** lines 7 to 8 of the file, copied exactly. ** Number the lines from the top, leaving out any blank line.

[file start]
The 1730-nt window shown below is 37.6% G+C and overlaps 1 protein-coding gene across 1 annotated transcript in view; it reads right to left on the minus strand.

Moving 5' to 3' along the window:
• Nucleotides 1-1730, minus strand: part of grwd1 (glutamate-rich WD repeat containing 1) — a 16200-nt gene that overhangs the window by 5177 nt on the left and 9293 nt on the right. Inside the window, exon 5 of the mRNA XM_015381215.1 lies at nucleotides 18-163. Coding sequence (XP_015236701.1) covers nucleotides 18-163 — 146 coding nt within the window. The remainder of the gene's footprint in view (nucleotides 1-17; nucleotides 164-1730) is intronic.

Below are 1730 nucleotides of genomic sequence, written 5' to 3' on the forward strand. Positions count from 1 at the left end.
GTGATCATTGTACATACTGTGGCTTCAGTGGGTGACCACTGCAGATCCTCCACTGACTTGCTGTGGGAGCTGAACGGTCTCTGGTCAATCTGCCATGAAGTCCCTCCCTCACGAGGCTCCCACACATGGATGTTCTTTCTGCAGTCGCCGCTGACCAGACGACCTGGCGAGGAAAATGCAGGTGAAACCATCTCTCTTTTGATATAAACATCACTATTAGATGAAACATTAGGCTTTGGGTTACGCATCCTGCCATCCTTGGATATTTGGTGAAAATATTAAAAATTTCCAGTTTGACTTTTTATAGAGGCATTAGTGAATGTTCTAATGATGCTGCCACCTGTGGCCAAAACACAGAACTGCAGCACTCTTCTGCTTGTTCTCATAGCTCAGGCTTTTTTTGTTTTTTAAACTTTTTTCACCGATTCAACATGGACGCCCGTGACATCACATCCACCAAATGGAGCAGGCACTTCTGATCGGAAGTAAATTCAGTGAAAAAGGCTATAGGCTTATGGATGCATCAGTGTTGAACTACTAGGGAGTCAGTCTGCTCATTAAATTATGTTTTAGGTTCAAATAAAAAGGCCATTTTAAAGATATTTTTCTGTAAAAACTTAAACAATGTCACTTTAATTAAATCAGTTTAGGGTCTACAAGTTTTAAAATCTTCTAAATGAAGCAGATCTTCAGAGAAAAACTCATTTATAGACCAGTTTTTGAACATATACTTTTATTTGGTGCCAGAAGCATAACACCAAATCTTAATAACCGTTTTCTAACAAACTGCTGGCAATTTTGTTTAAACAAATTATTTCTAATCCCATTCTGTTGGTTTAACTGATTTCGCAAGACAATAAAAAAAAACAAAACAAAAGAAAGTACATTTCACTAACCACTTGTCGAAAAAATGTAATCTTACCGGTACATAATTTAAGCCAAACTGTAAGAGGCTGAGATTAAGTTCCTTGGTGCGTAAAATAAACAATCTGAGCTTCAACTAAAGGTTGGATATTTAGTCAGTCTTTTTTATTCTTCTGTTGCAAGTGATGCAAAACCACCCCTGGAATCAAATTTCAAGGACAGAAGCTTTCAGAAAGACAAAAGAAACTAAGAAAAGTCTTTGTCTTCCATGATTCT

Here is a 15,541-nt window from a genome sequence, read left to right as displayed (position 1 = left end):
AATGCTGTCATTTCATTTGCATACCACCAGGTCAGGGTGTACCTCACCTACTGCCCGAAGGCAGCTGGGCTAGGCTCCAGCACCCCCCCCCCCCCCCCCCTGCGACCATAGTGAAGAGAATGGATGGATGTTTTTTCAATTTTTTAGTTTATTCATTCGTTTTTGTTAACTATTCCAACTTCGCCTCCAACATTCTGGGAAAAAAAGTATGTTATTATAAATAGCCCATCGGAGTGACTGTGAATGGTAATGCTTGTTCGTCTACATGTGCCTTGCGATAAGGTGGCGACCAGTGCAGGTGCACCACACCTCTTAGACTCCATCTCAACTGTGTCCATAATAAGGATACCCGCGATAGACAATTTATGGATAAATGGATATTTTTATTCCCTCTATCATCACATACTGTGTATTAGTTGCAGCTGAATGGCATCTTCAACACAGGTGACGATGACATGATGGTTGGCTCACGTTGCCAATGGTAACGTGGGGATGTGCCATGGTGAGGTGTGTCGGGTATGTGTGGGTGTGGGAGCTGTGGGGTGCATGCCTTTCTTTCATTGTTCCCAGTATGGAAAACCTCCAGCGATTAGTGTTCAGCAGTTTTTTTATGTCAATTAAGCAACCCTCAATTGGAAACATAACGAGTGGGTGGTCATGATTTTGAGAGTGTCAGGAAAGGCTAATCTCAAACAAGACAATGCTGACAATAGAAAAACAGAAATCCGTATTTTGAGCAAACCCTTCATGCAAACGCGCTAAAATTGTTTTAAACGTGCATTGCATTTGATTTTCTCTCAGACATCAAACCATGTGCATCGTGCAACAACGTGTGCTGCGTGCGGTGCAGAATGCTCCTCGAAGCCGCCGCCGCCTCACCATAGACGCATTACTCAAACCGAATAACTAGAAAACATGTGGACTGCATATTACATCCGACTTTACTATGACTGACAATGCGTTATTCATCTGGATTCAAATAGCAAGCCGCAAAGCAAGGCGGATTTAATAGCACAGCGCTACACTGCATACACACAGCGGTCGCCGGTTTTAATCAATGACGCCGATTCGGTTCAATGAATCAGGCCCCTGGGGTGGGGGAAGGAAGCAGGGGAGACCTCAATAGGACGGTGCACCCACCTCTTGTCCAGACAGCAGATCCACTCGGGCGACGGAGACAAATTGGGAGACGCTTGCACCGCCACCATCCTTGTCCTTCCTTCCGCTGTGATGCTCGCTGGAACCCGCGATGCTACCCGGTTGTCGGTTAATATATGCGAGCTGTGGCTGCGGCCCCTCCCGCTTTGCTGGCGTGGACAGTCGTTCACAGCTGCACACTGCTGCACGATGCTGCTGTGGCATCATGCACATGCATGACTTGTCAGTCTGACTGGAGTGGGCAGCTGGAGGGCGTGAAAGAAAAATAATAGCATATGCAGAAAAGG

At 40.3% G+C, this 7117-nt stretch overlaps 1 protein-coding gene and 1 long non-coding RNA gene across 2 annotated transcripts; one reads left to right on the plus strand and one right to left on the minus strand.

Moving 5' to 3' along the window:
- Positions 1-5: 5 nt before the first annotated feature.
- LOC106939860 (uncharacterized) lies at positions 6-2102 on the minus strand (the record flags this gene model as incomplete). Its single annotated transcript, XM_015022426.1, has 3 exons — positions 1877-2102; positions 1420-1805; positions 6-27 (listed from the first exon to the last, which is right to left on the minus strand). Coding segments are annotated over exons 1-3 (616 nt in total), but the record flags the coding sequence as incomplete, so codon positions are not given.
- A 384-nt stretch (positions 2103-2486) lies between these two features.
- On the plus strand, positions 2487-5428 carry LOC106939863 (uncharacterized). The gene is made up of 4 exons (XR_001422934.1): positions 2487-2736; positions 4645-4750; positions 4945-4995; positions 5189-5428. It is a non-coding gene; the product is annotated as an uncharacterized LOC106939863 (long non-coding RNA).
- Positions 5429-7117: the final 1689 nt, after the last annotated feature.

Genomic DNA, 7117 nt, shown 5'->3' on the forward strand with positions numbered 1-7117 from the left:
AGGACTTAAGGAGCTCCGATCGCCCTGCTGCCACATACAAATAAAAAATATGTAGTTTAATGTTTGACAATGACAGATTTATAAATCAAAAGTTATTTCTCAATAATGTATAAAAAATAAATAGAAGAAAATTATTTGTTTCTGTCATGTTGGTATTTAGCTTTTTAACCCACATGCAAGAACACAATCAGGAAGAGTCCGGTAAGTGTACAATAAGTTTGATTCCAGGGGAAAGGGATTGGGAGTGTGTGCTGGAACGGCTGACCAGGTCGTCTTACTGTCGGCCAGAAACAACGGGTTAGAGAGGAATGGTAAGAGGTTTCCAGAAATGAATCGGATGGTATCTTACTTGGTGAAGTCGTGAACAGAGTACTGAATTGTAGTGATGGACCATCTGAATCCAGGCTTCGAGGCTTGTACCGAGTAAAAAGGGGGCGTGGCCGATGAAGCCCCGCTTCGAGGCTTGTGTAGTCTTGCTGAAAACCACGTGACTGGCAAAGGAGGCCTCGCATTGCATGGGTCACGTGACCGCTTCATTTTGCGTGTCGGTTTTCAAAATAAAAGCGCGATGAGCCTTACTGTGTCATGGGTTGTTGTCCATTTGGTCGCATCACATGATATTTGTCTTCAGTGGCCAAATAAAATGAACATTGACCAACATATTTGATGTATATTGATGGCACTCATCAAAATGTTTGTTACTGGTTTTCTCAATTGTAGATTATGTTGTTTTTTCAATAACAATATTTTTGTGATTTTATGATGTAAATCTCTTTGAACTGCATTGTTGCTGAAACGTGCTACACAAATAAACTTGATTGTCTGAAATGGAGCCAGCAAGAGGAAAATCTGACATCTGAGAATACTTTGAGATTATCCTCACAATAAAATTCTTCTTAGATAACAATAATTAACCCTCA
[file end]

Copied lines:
AATGCTGTCATTTCATTTGCATACCACCAGGTCAGGGTGTACCTCACCTACTGCCCGAAGGCAGCTGGGCTAGGCTCCAGCACCCCCCCCCCCCCCCCCCTGCGACCATAGTGAAGAGAATGGATGGATGTTTTTTCAATTTTTTAGTTTATTCATTCGTTTTTGTTAACTATTCCAACTTCGCCTCCAACATTCTGGGAAAAAAAGTATGTTATTATAAATAGCCCATCGGAGTGACTGTGAATGGTAATGCTTGTTCGTCTACATGTGCCTTGCGATAAGGTGGCGACCAGTGCAGGTGCACCACACCTCTTAGACTCCATCTCAACTGTGTCCATAATAAGGATACCCGCGATAGACAATTTATGGATAAATGGATATTTTTATTCCCTCTATCATCACATACTGTGTATTAGTTGCAGCTGAATGGCATCTTCAACACAGGTGACGATGACATGATGGTTGGCTCACGTTGCCAATGGTAACGTGGGGATGTGCCATGGTGAGGTGTGTCGGGTATGTGTGGGTGTGGGAGCTGTGGGGTGCATGCCTTTCTTTCATTGTTCCCAGTATGGAAAACCTCCAGCGATTAGTGTTCAGCAGTTTTTTTATGTCAATTAAGCAACCCTCAATTGGAAACATAACGAGTGGGTGGTCATGATTTTGAGAGTGTCAGGAAAGGCTAATCTCAAACAAGACAATGCTGACAATAGAAAAACAGAAATCCGTATTTTGAGCAAACCCTTCATGCAAACGCGCTAAAATTGTTTTAAACGTGCATTGCATTTGATTTTCTCTCAGACATCAAACCATGTGCATCGTGCAACAACGTGTGCTGCGTGCGGTGCAGAATGCTCCTCGAAGCCGCCGCCGCCTCACCATAGACGCATTACTCAAACCGAATAACTAGAAAACATGTGGACTGCATATTACATCCGACTTTACTATGACTGACAATGCGTTATTCATCTGGATTCAAATAGCAAGCCGCAAAGCAAGGCGGATTTAATAGCACAGCGCTACACTGCATACACACAGCGGTCGCCGGTTTTAATCAATGACGCCGATTCGGTTCAATGAATCAGGCCCCTGGGGTGGGGGAAGGAAGCAGGGGAGACCTCAATAGGACGGTGCACCCACCTCTTGTCCAGACAGCAGATCCACTCGGGCGACGGAGACAAATTGGGAGACGCTTGCACCGCCACCATCCTTGTCCTTCCTTCCGCTGTGATGCTCGCTGGAACCCGCGATGCTACCCGGTTGTCGGTTAATATATGCGAGCTGTGGCTGCGGCCCCTCCCGCTTTGCTGGCGTGGACAGTCGTTCACAGCTGCACACTGCTGCACGATGCTGCTGTGGCATCATGCACATGCATGACTTGTCAGTCTGACTGGAGTGGGCAGCTGGAGGGCGTGAAAGAAAAATAATAGCATATGCAGAAAAGG

At 40.3% G+C, this 7117-nt stretch overlaps 1 protein-coding gene and 1 long non-coding RNA gene across 2 annotated transcripts; one reads left to right on the plus strand and one right to left on the minus strand.